In the end, using the D5500 is both a task and artistic expression, which I’ll get right to.
Sometimes you want to be excited by using a camera to capture the moment. The D5500 crops that experience, slightly.
When describing the usage experience of a camera, sometimes I like to use scenarios. They paint an image of the camera’s capabilities in the setting, but also truly tell me whether or not I like using the camera (subjective) and if it delivers crisp images under specific device and environmental settings (objective).
So, I took the D5500 downstairs, down the block and into the street near my dorm at Claremont Avenue, near Riverside Park. Thankfully, a cycling race had closed down a few sunny blocks, and the riders made passes every few minutes or so. Perfect action-shooting conditions.
The second scenario was all about shooting a subject. So, I took a subject, made him my model and shot photos of him on an overcast day. Simple enough, no?
The third, and final scenario that I’m illustrating in the example gallery here features some basic urban shots, just to give a taste of what it’s like to whip out the D5500, taking pictures of things seen.
Generally, the D5500 did a fine job of staying in focus (39-point AF!), with not too much grain or overcompensation — but that was only because of my use of custom shooting inputs (exposure control, use of scene modes or other things). Meaning that it’s not bad to leave this DSLR in “auto” mode; you won’t be getting the most out of it if you do, but that goes for any DSLR camera, really.
Also, you must realize the limitations of a cropped sensor (APS-C) versus that of a full-frame (usually slightly more expensive), and that while you’re giving up coverage area, you might also be giving up on skill building. And that’s more akin to your taste in photography.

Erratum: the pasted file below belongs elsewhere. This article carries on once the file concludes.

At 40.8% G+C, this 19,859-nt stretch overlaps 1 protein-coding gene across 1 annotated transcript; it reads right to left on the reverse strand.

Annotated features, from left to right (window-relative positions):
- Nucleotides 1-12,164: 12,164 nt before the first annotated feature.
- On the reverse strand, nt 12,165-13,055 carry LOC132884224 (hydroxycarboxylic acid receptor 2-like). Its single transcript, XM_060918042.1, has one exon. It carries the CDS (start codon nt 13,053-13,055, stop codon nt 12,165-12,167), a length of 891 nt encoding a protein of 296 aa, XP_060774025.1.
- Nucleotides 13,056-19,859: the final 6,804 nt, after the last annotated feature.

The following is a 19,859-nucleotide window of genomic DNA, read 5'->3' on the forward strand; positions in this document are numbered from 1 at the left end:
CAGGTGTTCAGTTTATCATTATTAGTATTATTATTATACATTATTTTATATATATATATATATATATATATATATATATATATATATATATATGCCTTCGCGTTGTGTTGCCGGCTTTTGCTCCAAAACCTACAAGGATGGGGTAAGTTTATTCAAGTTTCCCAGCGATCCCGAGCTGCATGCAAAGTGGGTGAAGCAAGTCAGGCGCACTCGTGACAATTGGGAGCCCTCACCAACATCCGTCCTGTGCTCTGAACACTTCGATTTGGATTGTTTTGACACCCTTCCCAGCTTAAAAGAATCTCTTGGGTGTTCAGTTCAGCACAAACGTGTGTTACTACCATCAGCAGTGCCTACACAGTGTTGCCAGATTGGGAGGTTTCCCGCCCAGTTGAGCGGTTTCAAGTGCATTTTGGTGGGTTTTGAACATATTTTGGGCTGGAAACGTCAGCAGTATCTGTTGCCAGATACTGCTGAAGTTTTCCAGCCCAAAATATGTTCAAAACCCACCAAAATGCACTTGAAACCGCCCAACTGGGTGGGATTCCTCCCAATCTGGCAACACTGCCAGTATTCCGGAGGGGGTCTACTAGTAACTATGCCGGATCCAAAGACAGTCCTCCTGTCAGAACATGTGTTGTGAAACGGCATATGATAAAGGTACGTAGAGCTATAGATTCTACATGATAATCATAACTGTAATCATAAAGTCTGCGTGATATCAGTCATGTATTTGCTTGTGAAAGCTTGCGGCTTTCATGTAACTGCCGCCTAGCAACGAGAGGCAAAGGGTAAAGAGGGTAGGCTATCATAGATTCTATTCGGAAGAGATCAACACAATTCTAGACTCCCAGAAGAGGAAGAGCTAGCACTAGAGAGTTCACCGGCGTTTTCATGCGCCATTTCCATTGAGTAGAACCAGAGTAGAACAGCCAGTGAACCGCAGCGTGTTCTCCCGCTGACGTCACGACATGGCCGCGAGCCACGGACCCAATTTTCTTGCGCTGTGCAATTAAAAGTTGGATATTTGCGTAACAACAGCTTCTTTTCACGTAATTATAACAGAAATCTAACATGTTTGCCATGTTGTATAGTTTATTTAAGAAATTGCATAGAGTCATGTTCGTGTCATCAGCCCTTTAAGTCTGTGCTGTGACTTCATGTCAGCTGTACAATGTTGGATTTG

A few moments captured by the D5500 below. They illustrate a few of the photo characteristics it has.
What about the 1080p HD video, you ask? Well, the D5500 isn’t going to make you the next Casey Neistat, though you can definitely get a decent shot in a pinch. However, the stereo mic won’t cut it for wind noise (a given, really) and the focus is not as quick to the task, either.
For the most part, I was alright with fooling around on the Nikon D5500, as it’s a camera that is chock-full of decent specs — and shoots fair.
It is worth noting, though, that the mobile app is a bit plain and there are myriad buttons (in too many separate places). You need to learn about ISO, shutter speed, aperture, exposure and all the other things that making shooting with a DSLR (or a mirrorless camera) that much more difficult, but also more rewarding.
Basically, the auto mode renders crisp and clear, but not engaging or otherwise interesting photographs.
As for recommending the D5500? I can, on the grounds that you’re willing to know how to use all the buttons. However, if you are in the market for a camera that costs more than $1,000 and want something compelling — hardware that enamored you, even if you have no shooting experience — the D5500 might make you kvetch.